The pandemic has made the situation exponentially worse. Some hospitals are discharging patients earlier and sicker because they need the beds. Assisted living and nursing homes are having trouble coping with fewer staff and patients who need a higher level of care, not to mention putting in COVID-19 wards. Communication between family, nursing home and hospital is breaking down. The system was fragile to begin with, and COVID has shattered it.

Ombudsmen keep an eye on patients who don’t have family and on nursing homes in general. Strict reporting requirements try to ensure that problems are caught early. But during COVID-19, ombudsmen visits have been limited. We’re relying on luck and the dedication of the staff.

What’s behind this? This is just my opinion, and I will emphasize that individuals are not at fault. This is a systemic problem.

People living longer, and with more disabling conditions, which means the old methods of long-term care are under strain.

Medicaid reimbursement to nursing homes is not enough to pay for our poorest and sickest. Costs are increasing rapidly for those who pay privately; we were just quoted $9,000/month for a family member who suddenly needs more intensive care and oversight. (Medicare doesn’t cover long-term care, but they will pay for a certain amount of skilled nursing each benefit period.)

There’s not enough staff. Sometimes that’s because they’re hard to find. Sometimes it’s because the money isn’t there to pay them what they’re worth. (Many don’t even make the $15 minimum wage that’s being proposed.)

In one area, immigrants were the caregivers and they were incredible, one and all. If you look at homes, check staff conditions; we’ve thought some close to slavery.

In-home care is, in general, better, but it assumes that family (and/or aides) are available to handle it and have the skillset and help to make it work. And while a grown child may love their parent, dementia or constant pain or sleep schedules that get them up every couple of hours—for years, remember—changes the balance. Especially when the person involved might weigh more than you do. There should be no shame in saying you can’t cope or that you need more than two hours of sleep at a time.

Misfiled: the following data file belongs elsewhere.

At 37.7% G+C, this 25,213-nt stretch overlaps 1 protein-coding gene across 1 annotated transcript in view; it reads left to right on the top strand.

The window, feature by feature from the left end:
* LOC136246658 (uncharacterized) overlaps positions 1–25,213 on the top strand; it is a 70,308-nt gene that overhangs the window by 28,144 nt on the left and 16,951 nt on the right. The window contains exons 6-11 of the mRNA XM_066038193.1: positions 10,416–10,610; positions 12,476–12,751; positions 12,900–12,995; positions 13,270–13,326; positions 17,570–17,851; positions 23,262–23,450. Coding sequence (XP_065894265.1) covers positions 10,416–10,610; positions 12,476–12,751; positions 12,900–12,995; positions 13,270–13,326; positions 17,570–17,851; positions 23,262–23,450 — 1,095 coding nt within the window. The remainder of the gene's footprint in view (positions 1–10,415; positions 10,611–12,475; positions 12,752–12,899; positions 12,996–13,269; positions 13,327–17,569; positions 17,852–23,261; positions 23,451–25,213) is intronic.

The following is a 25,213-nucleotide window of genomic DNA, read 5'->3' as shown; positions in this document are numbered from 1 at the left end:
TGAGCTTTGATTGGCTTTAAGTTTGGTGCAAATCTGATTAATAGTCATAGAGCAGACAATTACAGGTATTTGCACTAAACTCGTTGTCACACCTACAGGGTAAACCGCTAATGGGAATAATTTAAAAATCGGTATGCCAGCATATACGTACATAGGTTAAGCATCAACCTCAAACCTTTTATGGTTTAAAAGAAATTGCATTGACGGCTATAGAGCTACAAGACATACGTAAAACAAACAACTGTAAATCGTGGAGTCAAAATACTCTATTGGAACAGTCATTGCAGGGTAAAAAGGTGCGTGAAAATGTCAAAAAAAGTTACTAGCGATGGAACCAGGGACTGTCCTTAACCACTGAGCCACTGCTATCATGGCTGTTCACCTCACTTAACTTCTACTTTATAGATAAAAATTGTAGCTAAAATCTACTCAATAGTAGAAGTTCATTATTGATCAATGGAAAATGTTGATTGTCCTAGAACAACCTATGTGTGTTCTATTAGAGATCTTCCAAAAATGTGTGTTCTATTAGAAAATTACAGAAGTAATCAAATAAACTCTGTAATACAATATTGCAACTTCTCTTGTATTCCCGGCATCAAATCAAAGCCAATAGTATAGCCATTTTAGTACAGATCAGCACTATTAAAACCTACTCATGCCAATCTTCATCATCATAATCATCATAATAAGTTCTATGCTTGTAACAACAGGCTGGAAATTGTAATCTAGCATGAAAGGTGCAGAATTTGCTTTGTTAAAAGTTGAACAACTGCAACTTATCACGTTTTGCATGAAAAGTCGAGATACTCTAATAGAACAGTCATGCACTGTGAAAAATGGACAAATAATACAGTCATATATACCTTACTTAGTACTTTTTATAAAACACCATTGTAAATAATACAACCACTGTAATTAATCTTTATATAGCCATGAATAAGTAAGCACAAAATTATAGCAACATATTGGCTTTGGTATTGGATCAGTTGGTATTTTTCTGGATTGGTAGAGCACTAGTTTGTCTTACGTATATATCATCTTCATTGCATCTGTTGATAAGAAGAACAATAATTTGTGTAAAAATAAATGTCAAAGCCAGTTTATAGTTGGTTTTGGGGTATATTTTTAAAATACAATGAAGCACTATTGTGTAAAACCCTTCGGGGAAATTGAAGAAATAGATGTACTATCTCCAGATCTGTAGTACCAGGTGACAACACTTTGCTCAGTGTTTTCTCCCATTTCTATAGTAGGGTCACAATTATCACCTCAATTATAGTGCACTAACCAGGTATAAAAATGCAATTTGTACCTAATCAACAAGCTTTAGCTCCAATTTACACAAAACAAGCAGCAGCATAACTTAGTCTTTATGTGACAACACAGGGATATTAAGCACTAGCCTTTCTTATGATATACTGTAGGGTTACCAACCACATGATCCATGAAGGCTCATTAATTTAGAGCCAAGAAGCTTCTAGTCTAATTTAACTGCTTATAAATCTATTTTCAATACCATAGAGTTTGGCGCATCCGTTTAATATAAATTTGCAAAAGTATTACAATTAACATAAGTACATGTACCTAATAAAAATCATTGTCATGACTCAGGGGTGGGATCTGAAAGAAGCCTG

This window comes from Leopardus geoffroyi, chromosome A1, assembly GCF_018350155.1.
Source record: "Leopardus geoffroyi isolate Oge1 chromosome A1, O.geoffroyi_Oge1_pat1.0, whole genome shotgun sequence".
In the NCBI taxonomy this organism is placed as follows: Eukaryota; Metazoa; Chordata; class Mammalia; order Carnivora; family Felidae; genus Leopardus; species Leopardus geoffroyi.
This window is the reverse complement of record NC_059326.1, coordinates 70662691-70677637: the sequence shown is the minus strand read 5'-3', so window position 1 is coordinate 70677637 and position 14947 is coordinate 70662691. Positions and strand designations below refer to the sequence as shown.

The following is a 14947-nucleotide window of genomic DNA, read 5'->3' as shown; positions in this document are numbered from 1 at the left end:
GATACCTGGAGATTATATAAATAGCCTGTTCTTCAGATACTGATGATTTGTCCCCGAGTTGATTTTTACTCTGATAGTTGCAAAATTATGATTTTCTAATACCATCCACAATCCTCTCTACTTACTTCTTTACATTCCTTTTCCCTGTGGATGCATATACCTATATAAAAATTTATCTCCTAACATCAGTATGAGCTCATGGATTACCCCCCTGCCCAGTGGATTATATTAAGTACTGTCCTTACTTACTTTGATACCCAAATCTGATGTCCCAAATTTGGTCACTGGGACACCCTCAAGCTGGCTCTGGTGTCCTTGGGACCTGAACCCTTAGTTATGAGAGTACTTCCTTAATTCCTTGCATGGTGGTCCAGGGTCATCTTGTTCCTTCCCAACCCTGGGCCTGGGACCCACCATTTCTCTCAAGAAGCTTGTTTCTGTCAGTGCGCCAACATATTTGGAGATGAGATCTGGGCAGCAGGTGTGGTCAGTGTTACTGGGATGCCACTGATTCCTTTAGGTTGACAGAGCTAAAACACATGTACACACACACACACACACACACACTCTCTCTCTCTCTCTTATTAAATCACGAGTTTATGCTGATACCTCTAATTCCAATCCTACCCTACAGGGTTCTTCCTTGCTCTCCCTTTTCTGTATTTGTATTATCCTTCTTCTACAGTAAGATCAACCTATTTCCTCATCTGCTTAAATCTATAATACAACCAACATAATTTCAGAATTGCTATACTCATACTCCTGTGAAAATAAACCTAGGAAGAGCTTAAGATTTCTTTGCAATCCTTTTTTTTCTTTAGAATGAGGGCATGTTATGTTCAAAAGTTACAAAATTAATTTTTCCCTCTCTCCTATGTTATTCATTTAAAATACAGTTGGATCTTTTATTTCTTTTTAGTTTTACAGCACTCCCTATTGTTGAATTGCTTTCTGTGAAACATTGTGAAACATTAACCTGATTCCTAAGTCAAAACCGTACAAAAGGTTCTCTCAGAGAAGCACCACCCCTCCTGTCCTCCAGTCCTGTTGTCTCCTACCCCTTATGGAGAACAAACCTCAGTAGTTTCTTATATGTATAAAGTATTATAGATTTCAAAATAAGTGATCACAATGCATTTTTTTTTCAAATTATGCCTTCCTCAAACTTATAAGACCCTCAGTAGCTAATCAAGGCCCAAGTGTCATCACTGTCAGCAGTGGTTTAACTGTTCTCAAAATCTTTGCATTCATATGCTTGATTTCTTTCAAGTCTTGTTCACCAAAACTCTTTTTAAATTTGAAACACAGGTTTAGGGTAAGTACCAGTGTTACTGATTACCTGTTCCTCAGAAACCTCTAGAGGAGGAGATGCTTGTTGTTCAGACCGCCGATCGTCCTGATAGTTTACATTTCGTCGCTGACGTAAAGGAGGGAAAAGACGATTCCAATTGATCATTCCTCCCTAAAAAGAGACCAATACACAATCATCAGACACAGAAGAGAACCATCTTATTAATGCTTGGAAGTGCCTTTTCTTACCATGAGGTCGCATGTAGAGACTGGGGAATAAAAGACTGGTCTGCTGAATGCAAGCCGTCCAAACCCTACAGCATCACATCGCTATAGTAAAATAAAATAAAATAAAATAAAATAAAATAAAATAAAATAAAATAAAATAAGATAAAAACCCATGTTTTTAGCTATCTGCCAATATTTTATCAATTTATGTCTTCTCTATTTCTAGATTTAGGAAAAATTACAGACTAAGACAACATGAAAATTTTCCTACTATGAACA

And yes, the profit motive comes into it too. There was one couple who thought they’d turn their big house into a group home and make some money. They were referred to a group home owner who probably burst into laughter and then talked them out of it. I wonder if the 10-year rate of nursing home closures nationwide, and the turnover in owners, has something to do with that.

Not every place has these issues. Many are wonderful but the majority, I’d guess, are struggling. Our elderly and disabled suffer, and they can’t always tell us what’s wrong.

There’s no tidy ending here, no good final quote. There’s just exhaustion and slogging through until the end comes. And then you miss them, and think of what you could have done differently, and things you wish you hadn’t said. Our loved ones deserve better. The staff deserve better. And so do we. Because, someday, that will be us in those beds.

Annemarie Schuetz, like so many, juggles a job and caregiving. She writes for the River Reporter.